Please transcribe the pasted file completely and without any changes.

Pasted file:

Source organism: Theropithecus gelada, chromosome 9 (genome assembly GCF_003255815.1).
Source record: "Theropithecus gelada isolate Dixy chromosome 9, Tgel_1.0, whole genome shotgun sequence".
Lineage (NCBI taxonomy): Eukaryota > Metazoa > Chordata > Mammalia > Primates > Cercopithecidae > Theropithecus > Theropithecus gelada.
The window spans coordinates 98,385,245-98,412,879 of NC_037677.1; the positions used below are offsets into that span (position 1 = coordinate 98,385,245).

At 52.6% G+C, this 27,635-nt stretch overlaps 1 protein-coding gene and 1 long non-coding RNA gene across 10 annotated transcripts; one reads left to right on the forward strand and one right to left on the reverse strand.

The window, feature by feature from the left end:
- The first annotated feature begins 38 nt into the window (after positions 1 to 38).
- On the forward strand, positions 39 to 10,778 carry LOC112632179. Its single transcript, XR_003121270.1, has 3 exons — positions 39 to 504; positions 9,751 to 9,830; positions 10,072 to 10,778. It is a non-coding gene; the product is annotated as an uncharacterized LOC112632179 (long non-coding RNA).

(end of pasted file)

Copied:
Source organism: Theropithecus gelada, chromosome 9 (genome assembly GCF_003255815.1).
Source record: "Theropithecus gelada isolate Dixy chromosome 9, Tgel_1.0, whole genome shotgun sequence".
Lineage (NCBI taxonomy): Eukaryota > Metazoa > Chordata > Mammalia > Primates > Cercopithecidae > Theropithecus > Theropithecus gelada.
The window spans coordinates 98,385,245-98,412,879 of NC_037677.1; the positions used below are offsets into that span (position 1 = coordinate 98,385,245).

At 52.6% G+C, this 27,635-nt stretch overlaps 1 protein-coding gene and 1 long non-coding RNA gene across 10 annotated transcripts; one reads left to right on the forward strand and one right to left on the reverse strand.

The window, feature by feature from the left end:
- The first annotated feature begins 38 nt into the window (after positions 1 to 38).
- On the forward strand, positions 39 to 10,778 carry LOC112632179. Its single transcript, XR_003121270.1, has 3 exons — positions 39 to 504; positions 9,751 to 9,830; positions 10,072 to 10,778. It is a non-coding gene; the product is annotated as an uncharacterized LOC112632179 (long non-coding RNA).